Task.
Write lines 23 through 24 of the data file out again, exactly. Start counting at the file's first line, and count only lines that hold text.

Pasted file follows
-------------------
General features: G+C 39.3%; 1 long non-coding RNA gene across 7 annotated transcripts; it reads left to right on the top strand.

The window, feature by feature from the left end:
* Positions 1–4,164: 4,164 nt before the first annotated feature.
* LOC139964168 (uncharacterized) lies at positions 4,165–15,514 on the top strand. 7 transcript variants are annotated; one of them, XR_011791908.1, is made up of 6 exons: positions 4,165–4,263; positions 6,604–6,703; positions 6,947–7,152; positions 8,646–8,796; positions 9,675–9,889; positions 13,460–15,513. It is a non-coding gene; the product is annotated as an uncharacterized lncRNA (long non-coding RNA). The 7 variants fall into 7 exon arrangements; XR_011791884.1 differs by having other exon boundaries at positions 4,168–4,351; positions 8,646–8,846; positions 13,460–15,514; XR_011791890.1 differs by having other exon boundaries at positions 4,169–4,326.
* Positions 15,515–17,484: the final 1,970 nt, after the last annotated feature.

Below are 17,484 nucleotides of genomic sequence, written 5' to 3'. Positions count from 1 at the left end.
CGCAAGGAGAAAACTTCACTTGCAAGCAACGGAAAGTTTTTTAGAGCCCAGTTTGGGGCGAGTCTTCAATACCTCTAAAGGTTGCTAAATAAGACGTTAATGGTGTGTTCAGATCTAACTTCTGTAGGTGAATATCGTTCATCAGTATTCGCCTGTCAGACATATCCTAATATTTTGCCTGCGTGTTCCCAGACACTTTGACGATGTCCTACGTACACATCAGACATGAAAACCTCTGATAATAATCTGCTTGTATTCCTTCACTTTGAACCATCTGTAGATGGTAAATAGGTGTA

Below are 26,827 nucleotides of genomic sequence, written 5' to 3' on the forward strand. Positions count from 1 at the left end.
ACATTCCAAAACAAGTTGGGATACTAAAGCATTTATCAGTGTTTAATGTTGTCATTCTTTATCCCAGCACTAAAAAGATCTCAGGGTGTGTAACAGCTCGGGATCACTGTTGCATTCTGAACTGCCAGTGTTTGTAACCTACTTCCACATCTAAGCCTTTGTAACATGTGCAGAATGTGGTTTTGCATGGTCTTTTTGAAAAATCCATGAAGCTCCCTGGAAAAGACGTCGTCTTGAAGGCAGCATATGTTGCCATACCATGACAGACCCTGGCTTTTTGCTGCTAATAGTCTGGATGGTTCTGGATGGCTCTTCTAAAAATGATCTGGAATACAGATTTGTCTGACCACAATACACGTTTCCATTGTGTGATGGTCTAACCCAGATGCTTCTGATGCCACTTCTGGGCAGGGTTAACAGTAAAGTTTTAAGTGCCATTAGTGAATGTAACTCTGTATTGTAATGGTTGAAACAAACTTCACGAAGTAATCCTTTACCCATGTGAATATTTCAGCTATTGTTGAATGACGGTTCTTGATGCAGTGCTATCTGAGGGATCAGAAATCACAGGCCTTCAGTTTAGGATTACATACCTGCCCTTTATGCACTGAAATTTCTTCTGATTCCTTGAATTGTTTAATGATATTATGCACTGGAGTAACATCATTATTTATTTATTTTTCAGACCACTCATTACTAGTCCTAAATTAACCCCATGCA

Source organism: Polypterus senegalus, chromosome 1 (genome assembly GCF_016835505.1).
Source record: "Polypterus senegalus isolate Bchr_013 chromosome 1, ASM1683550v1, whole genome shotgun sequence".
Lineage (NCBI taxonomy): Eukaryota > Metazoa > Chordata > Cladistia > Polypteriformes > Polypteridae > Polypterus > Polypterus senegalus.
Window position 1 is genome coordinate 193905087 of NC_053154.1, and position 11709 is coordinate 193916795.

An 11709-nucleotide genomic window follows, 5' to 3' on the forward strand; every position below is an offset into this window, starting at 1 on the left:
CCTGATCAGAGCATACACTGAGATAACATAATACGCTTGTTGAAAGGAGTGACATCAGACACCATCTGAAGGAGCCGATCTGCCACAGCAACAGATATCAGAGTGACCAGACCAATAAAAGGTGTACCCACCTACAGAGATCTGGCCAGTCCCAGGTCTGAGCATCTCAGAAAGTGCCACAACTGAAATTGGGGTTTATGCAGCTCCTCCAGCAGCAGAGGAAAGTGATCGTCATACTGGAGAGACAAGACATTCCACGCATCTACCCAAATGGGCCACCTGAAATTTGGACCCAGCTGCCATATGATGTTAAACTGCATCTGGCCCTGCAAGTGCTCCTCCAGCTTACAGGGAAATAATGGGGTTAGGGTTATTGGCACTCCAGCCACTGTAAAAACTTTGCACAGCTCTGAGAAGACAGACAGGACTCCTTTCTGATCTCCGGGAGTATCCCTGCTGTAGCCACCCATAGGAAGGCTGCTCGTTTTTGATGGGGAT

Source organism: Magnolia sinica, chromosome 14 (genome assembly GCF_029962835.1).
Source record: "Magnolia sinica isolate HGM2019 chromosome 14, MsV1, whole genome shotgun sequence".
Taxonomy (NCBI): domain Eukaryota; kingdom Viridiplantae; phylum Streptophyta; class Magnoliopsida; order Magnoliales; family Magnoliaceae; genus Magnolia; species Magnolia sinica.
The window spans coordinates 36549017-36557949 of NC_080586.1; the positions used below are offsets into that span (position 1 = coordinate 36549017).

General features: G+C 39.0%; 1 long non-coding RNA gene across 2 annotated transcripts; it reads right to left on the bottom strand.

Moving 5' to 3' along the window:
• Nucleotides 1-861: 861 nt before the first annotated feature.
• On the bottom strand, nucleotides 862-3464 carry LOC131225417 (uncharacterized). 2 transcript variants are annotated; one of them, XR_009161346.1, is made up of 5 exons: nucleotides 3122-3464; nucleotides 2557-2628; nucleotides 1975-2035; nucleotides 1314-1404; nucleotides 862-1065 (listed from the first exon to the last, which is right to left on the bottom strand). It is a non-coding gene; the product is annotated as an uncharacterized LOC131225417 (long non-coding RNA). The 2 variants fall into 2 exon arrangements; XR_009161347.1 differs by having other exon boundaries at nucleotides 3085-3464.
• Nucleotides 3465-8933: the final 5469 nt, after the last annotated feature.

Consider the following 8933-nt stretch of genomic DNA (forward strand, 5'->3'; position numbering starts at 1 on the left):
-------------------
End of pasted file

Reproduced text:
• On the bottom strand, nucleotides 862-3464 carry LOC131225417 (uncharacterized). 2 transcript variants are annotated; one of them, XR_009161346.1, is made up of 5 exons: nucleotides 3122-3464; nucleotides 2557-2628; nucleotides 1975-2035; nucleotides 1314-1404; nucleotides 862-1065 (listed from the first exon to the last, which is right to left on the bottom strand). It is a non-coding gene; the product is annotated as an uncharacterized LOC131225417 (long non-coding RNA). The 2 variants fall into 2 exon arrangements; XR_009161347.1 differs by having other exon boundaries at nucleotides 3085-3464.
• Nucleotides 3465-8933: the final 5469 nt, after the last annotated feature.